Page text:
The green farmhouse at East Grove Farms stands tall and proud. Its yellow accents and cranberry trim lends its façade a regal aspect as it faces the seemingly endless swath of farmland before it. A gentle wind breathes through the fading canopies of nearby trees and rustles the fallen leaves strewn across the lawn. The country air is clean and crisp. Apart from the sounds of the occasional stray car wandering down the gravel road, the sounds of the farm are unassuming and serene.
This is the farm of the Garretson family, and has been since 1837. Already a rich legacy exists, enveloping the many acres in history and lore; but for the last three years a few of the family members have been adding their own signature to that legacy with a new venture. Joel Garretson and his two sons Justin and Kurt founded and operate East Grove Farms, practicing sustainable farming techniques and growing alternative crops, specializing in elderberries.
“A lot of what we do is take ground like you see north of us, old fields, and then revitalize them and get them to grow in a way that makes the ground healthier, so when we’re dead and gone those fields will be in better shape than we found them,” said Kurt. “You’re not losing nutrients, you’re gaining them over the long run.”
Now the three-year-old business is branching out into elderberry wine, which the Garretsons say is a good way to add value to the crop while also providing a way for others to experience the fruit.
“Wine is a good way to preserve the fruits of native Iowa, and bring those flavors to other Iowans,” said Justin.
In addition, they will also be making mead, which the family says is something not many people in Iowa are doing.
Elderberries, for which East Grove Farms is best known, are a fruit with a fairly low sugar content, but not too much acidity. They are not extremely tart or particularly sweet. And what does it taste like? Well, that is difficult to describe.
“It’s like asking somebody what a strawberry tastes like; well, it tastes like a strawberry,” said Kurt. “What’s an elderberry taste like? Well, it tastes like an elderberry. It’s its own distinct thing.”
The berry is also a good fit for the farm because it is a native plant used to Iowan weather.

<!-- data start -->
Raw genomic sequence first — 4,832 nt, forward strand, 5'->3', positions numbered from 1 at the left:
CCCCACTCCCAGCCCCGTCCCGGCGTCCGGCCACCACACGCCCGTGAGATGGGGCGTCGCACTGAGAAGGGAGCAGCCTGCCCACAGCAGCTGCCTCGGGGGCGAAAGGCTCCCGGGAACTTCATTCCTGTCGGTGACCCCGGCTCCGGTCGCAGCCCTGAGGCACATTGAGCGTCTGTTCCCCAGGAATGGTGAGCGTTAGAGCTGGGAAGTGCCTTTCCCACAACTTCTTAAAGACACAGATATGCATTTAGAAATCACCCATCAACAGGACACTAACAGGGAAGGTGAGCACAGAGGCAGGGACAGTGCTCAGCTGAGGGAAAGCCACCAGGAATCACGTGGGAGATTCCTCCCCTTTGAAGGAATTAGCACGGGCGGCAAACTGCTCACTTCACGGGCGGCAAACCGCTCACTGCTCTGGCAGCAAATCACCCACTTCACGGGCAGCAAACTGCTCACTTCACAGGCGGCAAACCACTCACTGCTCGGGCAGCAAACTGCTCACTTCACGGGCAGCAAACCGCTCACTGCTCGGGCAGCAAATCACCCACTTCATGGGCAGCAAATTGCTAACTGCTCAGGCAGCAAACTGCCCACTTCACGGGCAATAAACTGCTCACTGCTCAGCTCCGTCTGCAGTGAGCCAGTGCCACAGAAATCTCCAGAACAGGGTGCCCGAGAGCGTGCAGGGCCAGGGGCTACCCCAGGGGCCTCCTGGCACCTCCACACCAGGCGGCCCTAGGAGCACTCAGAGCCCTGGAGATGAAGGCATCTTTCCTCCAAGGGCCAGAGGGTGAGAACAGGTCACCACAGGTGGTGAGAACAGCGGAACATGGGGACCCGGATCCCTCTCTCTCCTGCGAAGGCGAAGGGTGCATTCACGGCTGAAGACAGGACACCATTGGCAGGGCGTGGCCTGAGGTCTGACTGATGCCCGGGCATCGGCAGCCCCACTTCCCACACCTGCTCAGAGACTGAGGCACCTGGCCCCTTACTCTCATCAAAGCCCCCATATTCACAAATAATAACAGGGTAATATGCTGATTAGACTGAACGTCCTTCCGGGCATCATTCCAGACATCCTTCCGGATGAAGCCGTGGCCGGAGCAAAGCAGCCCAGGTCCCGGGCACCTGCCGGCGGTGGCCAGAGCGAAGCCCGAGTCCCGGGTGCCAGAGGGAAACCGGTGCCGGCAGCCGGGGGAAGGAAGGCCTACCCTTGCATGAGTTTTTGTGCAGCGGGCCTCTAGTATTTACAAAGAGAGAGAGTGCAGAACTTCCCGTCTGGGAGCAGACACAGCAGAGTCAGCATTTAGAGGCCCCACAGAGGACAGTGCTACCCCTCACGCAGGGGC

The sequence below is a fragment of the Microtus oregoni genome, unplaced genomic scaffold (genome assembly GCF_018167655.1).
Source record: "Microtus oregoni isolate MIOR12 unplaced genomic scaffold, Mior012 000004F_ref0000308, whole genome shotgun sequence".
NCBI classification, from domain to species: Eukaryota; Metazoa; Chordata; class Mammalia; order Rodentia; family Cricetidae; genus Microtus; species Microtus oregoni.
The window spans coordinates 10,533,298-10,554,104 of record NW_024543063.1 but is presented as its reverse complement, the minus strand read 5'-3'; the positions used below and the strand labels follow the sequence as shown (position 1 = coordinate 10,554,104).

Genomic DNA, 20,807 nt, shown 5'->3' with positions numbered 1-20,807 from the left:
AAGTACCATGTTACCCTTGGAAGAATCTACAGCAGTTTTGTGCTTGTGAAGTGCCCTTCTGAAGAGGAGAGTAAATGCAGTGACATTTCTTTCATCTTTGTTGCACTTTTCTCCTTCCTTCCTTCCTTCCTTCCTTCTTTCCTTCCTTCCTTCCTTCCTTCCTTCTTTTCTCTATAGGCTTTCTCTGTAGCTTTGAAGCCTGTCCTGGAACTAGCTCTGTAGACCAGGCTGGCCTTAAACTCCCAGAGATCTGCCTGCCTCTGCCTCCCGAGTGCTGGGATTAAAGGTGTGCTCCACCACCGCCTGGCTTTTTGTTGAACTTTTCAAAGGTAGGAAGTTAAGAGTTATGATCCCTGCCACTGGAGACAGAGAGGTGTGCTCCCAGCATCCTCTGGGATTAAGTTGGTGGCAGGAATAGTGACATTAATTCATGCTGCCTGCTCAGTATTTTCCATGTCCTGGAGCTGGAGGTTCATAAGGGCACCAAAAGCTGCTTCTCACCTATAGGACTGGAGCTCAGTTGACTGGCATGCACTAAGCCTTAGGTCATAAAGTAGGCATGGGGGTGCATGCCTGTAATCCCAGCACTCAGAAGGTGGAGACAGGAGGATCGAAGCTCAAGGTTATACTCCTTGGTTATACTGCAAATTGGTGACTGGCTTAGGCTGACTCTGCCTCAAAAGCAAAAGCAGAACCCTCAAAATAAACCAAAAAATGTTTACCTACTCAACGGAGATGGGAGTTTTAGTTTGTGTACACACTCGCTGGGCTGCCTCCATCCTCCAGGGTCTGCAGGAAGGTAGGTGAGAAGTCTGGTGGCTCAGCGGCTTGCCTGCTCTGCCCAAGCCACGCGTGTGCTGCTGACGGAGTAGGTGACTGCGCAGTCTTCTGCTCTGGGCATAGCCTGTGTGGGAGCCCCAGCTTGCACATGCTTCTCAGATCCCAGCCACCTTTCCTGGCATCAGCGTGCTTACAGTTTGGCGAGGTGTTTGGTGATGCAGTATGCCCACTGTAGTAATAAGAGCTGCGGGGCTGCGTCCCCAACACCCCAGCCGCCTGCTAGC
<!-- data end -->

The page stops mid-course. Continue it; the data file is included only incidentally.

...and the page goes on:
“It grows all through North America, so it’s used to weird and wacky Iowa winters and summers; cold doesn’t really hurt it, and rain makes it grow better,” said Kurt. “It can survive drought—it doesn’t fruit well during drought, but it won’t kill it off.”
There are a vast array of challenges that come with running a farm and business, and although the Garretsons said applying for a winemaking license and everything that went with it was a difficult and lengthy process, what stands out to them as the most frustrating element of farming is the unpredictable weather of Iowa.
“Basically all of your stress comes from the weather,” said Justin.
Kurt seconded that opinion and added that the hardships of earlier this year are what contributed to their low yield.
“We went from the wettest spring in history to the driest summer in history,” said Kurt. “The water literally just turned off, and we weren’t ready for that. Had we been ready with irrigation, it would have been a lot different yield-wise.”
Despite the challenges that come with farming in Iowa, the Garretsons said those difficulties inspire (and force) them to come up with new ideas.
“We reconsidered how we were going to make elderberry wine and that was an awesome change, so thank you drought, and thank you low yields this year,” said Justin.
The Garretsons compare the deep, purple elderberry wine to a heavy bodied red wine in taste. But, they said, it can be difficult to achieve the perfect balance of flavor.
“You want to make sure you have the distinct flavor of elderberry, but you don’t want it to be overpowering,” said Kurt.
Balance is also key for the sweet meads.
“The key to that is having it be sweet but not syrupy, there are a lot of sweet wines that end up tasting like cough syrup,” said Kurt. “There’s just too much in them, so we try to get that sweetness, but with a lightness—that’s our goal.”
The Garretsons said they are excited for when their wines and meads will be available to the public and hope that they receive a positive reaction from customers.
“Well, the first reaction is, ‘what is that?’ I’ve never seen that on the shelf before,” said Justin. “I don’t believe any of the products we have or that we’re planning to have are being made by anybody commercially—we’re doing our own thing.”
Kurt quickly added, “The second reaction would be, ‘Damn, that’s good!’ That’s our hope.”
Not only does the family enjoy producing fruit, wine, and mead, another favorite aspect of the farm is seeing visitors experience the idyllic setting.
“We enjoy sharing the farm with others,” said Justin. “Getting people out of the city and showing them the country; you can have culture in the country, and be educated and be a farmer.”
The Garretsons feel the farm is exactly where they’re supposed to be.
“We have very deep roots here on this farm; it’s difficult to describe other than a real feeling of home,” said Justin.
That feeling is shared by both brothers.
“I’ve lived in a lot of different places, but they were never home,” said Kurt. “Iowa was always home.”